A comprehensive, stage-sensitive model of grief in dementia caregiving

Gerontologist. 2001 Oct;41(5):658-70. doi: 10.1093/geront/41.5.658.

Abstract

Purpose: Grief is an overlooked but important element of the caregiver experience. This study defines a model of caregiver grief to aid in clinical intervention and to support further research.

Design and methods: This study addressed the grief responses of 87 spouse and adult-child caregivers of patients with progressive dementia representing mild, moderate, severe, and postdeath. Questionnaire data and qualitative findings from 16 semistructured focus group interviews provide the basis for a descriptive model of anticipatory grief in dementia caregiving.

Results: Significant differences emerged between spouse and adult-child caregiver groups as a whole and as a function of Clinical Dementia Rating impairment level. Caregiver grief was found to fluctuate between intellectual, affective, and existential poles depending upon current care demands and expectations.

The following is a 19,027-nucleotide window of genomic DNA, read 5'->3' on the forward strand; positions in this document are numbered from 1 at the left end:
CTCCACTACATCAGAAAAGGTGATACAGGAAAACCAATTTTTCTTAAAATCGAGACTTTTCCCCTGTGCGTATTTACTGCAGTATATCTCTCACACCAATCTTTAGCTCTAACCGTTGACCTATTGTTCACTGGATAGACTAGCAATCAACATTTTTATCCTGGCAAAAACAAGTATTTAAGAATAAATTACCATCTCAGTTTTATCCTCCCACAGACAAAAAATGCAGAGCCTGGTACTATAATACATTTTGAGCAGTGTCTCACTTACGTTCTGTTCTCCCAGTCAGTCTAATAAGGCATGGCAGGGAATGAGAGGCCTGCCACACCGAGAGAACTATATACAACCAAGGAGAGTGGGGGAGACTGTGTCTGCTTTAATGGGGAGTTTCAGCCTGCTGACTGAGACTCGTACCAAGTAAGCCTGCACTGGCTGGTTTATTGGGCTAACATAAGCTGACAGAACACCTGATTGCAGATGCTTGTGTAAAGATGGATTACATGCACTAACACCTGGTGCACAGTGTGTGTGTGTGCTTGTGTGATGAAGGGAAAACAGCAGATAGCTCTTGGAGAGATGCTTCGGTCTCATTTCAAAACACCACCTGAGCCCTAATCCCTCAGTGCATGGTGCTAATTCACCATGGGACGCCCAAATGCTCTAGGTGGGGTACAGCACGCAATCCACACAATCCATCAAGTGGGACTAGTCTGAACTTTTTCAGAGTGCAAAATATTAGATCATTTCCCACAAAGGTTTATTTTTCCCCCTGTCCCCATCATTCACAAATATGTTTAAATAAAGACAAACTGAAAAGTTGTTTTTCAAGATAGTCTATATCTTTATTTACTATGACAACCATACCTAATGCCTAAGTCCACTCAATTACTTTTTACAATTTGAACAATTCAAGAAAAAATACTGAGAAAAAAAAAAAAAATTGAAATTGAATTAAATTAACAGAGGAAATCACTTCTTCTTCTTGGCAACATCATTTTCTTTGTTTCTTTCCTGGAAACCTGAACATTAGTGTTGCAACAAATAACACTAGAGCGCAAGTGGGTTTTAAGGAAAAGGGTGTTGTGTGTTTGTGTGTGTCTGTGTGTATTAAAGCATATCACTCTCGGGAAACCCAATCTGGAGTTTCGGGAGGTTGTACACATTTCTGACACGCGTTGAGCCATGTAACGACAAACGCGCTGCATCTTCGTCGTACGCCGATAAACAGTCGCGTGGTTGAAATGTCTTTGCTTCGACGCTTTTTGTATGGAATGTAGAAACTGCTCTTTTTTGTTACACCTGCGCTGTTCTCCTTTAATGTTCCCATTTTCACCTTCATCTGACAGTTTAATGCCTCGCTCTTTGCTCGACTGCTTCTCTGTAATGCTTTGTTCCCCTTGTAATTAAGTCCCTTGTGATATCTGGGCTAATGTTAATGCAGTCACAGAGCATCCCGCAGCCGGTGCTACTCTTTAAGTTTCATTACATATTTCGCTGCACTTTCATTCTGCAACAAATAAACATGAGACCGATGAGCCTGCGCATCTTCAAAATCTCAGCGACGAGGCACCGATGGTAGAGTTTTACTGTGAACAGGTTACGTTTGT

Implications: These findings suggest that anticipatory grief in dementia caregiving is "real" grief, equivalent in intensity and breadth to death-related grief.

Publication types

  • Research Support, Non-U.S. Gov't

MeSH terms

  • Alzheimer Disease / therapy*
  • Analysis of Variance
  • Caregivers / psychology*
  • Disease Progression
  • Female
  • Grief*
  • Humans
  • Male
  • Middle Aged
  • Parent-Child Relations
  • Personality Inventory
  • Psychometrics
  • Spouses
  • Stress, Psychological / etiology
  • Surveys and Questionnaires